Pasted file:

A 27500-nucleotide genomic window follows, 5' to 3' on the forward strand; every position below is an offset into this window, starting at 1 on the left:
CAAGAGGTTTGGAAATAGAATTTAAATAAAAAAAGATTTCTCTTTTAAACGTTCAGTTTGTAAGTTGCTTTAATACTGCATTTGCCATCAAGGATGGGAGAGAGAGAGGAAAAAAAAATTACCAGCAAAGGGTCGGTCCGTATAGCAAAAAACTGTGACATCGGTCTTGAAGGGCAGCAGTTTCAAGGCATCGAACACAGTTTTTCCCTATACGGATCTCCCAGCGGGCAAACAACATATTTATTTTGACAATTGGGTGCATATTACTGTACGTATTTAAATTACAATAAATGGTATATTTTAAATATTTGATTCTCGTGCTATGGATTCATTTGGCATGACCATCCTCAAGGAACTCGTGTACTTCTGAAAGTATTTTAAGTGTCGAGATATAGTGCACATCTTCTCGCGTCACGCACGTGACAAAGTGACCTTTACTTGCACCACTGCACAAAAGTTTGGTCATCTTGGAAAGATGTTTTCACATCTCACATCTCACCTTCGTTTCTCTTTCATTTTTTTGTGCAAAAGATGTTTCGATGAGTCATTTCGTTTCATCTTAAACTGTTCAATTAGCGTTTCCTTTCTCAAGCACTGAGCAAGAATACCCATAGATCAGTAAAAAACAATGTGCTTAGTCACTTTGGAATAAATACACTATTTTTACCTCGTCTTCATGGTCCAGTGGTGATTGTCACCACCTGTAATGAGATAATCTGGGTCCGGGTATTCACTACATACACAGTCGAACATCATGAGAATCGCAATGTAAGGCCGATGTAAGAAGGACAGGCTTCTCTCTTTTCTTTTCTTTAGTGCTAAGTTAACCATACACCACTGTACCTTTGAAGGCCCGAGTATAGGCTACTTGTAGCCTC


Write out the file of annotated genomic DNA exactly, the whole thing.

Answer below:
A 27500-nucleotide genomic window follows, 5' to 3' on the forward strand; every position below is an offset into this window, starting at 1 on the left:
CAAGAGGTTTGGAAATAGAATTTAAATAAAAAAAGATTTCTCTTTTAAACGTTCAGTTTGTAAGTTGCTTTAATACTGCATTTGCCATCAAGGATGGGAGAGAGAGAGGAAAAAAAAATTACCAGCAAAGGGTCGGTCCGTATAGCAAAAAACTGTGACATCGGTCTTGAAGGGCAGCAGTTTCAAGGCATCGAACACAGTTTTTCCCTATACGGATCTCCCAGCGGGCAAACAACATATTTATTTTGACAATTGGGTGCATATTACTGTACGTATTTAAATTACAATAAATGGTATATTTTAAATATTTGATTCTCGTGCTATGGATTCATTTGGCATGACCATCCTCAAGGAACTCGTGTACTTCTGAAAGTATTTTAAGTGTCGAGATATAGTGCACATCTTCTCGCGTCACGCACGTGACAAAGTGACCTTTACTTGCACCACTGCACAAAAGTTTGGTCATCTTGGAAAGATGTTTTCACATCTCACATCTCACCTTCGTTTCTCTTTCATTTTTTTGTGCAAAAGATGTTTCGATGAGTCATTTCGTTTCATCTTAAACTGTTCAATTAGCGTTTCCTTTCTCAAGCACTGAGCAAGAATACCCATAGATCAGTAAAAAACAATGTGCTTAGTCACTTTGGAATAAATACACTATTTTTACCTCGTCTTCATGGTCCAGTGGTGATTGTCACCACCTGTAATGAGATAATCTGGGTCCGGGTATTCACTACATACACAGTCGAACATCATGAGAATCGCAATGTAAGGCCGATGTAAGAAGGACAGGCTTCTCTCTTTTCTTTTCTTTAGTGCTAAGTTAACCATACACCACTGTACCTTTGAAGGCCCGAGTATAGGCTACTTGTAGCCTC